Alfred Workflow to open a directory in Sublime Text

I’ve recently switched to development in two Vagrant virtual machines (VMs), one VM running Nginx and one running Apache. This means that are two locations I might need to open files from, with two sets of directories representing the document roots of my various development sites. Eventually I got bored of using the terminal to “subl ~/Vagrants/nginx/www/wordpress-whatever/” and decided to write an Alfred Workflow. Now I just trigger Alfred, hit “v client“, and Alfred shows me all my projects in directories with “client” in the name. Continue reading Alfred Workflow to open a directory in Sublime Text

Using the OSX clipboard from the command line

The OSX pbcopy terminal command, which adds “stuff” to the clipboard to be pasted later, is really useful. For example, to download some webpage and put the HTML source in the clipboard:

curl -s http://example.com/ | pbcopy

Here’s a WordPress example; want to get some fresh API salts and keys for a wp-config.php? Try this:

curl -s https://api.wordpress.org/secret-key/1.1/salt/ | pbcopy

Want to be notified when the download and copy are complete? Add the say command, like this:

curl -s https://api.wordpress.org/secret-key/1.1/salt/ | pbcopy; say 'Ready to paste';

I use DTerm, which is an excellent little “popup terminal” which inherits the current context, and these commands are super handy here.

Speeding myself up on the commandline

I tend to find myself in the terminal.app on my Mac more often than not, SSHing into servers, checking whois, host, and any number of other things. My most frequent incantation is searching the command history so I don’t have to re-type a previous command, something like this:

grep curl ~/.bash_history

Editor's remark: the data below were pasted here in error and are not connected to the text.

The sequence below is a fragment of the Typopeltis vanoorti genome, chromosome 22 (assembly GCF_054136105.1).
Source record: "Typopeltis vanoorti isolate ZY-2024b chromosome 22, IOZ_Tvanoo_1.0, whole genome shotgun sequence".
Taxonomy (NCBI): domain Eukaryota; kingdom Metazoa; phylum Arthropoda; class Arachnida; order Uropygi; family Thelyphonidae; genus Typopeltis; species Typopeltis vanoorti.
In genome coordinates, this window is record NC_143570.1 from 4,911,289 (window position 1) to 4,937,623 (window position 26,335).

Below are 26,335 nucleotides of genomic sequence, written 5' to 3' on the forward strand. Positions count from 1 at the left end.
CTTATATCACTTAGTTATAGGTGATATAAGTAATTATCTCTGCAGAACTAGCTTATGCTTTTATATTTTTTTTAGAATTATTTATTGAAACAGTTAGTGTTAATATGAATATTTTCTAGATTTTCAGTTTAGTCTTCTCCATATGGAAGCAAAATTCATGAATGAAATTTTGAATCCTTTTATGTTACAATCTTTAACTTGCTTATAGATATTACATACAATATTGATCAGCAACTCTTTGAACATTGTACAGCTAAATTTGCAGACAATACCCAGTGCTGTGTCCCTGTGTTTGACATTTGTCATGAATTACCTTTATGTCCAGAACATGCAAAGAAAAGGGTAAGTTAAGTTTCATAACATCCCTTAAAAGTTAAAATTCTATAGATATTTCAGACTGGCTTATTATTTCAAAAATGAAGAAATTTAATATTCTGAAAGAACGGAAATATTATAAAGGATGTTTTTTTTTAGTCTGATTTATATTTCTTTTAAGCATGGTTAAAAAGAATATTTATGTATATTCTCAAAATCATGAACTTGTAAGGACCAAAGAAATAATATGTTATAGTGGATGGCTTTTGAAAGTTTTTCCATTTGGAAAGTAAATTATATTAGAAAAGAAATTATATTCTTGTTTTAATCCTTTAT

I’ll then copy and paste the command and hit return. It’s pretty quick, and I’ve got the muscle memory right down now… but there’s got to be more elegant commands, right? Or course there are. Continue reading Speeding myself up on the commandline

Installing ImageMagick on MacPorts and imagick on PECL

Over the last few hours I’ve installed ImageMagick on MacPorts (super easy), and imagick on PECL (not so much). Xentek‘s post on ImageMagick and imagick was a great help, and got me past the first brick wall I hit (passing in the ImageMagick prefix to prevent it complaining about Wand-config)… but then I couldn’t get the darned extension installed. Anyway, here’s the steps I went through, and if anyone has any suggestions for improvements I’m all ears. Continue reading Installing ImageMagick on MacPorts and imagick on PECL

PHP error logs with MacPorts on OSX

I’ve recently had to switch laptops while my main machine is in for repair (again), and this has reminded me of an issue I seem to encounter with MacPorts PHP. I make extensive use of the PHP function error_log during development, to track variables and ensure that things within the code are as I expect.

Maybe it’s me, but MacPorts PHP seems to have an issue writing to an error log unless you do some quick configuration. So, as this blog is meant to function partly as my outboard brain, here’s what I had to do. (Some of this gleaned from patient advice given by Ryan, the MacPorts PHP maintainer, on a misguided bug report I filed.) Continue reading PHP error logs with MacPorts on OSX

Following hashtags with a Fluid app for Summize, errr, I mean Twitter Search